- What is Direct-to-State filing? Direct to State filing allows customers to file their 1099-MISC and W-2 forms with the states that do not participate in the Combined Federal/State Program.
- What is the Combined Federal/State Program? The CF/SP is a filing program in which the IRS shares State Income Tax data that you have declared in your 1099 forms with the particular states listed on your forms. There are currently 31 states that participate in this program for 1099 information.
Note: W-2 Forms are submitted to the SSA, which does NOT participate in the Combined Federal/State Filing Program.
- Are all non-participant states supported by this site? No, the States we currently support for Direct-to-State filing are:
- For 1099-MISC: OR and RI
- For W-2: GA, IL, MI
- Will this site support more states? YES, we are constantly adding states each season. Our target is to offer Direct-to-State e-filing to all CF/SP non-participant States, as long as they have State Income Tax.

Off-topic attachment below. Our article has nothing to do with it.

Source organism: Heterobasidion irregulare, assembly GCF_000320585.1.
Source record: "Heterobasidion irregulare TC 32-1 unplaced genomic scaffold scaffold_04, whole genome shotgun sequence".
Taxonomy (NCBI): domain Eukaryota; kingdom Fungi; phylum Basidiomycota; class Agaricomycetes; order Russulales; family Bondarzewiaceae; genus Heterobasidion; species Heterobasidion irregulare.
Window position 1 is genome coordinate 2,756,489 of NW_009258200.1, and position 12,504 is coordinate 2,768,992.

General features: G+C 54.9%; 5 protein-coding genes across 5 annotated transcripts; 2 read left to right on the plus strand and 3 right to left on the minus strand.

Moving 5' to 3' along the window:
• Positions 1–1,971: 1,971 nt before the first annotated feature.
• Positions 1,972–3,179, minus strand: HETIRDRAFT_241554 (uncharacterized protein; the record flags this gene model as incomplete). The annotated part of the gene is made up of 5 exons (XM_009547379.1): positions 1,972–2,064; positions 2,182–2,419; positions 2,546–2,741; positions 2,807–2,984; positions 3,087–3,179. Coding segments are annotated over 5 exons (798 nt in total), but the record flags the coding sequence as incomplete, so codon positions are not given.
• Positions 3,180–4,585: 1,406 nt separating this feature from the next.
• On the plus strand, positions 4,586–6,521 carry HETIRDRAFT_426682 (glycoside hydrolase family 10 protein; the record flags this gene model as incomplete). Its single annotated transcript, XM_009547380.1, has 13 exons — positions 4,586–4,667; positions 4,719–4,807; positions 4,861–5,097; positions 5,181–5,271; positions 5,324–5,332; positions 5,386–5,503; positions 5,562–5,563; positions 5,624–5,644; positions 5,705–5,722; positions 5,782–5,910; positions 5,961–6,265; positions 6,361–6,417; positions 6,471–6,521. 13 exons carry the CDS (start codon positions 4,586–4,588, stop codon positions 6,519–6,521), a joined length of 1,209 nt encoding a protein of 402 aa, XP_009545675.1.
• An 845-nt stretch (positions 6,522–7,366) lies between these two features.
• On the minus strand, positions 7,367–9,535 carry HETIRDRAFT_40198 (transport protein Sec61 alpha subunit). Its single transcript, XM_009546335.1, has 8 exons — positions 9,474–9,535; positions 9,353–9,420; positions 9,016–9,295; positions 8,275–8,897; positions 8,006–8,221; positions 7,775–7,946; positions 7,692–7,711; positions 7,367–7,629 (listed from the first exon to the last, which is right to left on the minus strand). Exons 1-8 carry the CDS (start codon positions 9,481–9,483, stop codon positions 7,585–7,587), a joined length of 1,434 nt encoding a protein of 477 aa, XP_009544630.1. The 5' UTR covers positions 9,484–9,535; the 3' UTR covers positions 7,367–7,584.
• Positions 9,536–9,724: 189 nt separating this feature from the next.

- What are the charges to file Direct-to-State? We offer this service as an add-on charge of $1.00 per form, regardless of the number of states being filed in one form. Example: if I file a W-2 that has all 4 states populated, my Direct-to-State add-on charge for that form is $1.00. If I file only 1 state on that form, my charge is still $1.00 in addition to the filing fee per form.
- Can I file a correction with the State? No, we do not support corrections for state data, only Federal corrections. However, if you haven’t check out with your forms yet, you can still go back and edit your state data. Once you have checked out those forms, you can only edit state data to be sent to the state as long we haven’t filed your forms with the state yet. Please refer to the ‘Filed on’ date on your Filed Forms page.
- Can I file reconciliation forms in this site? No, reconciliation forms are not fillable on our site at the moment. Some states require additional forms to be filed, such as the Form W-R with the State of Oregon. To remain in compliance with your state’s regulations, those types of forms need to be filed separately.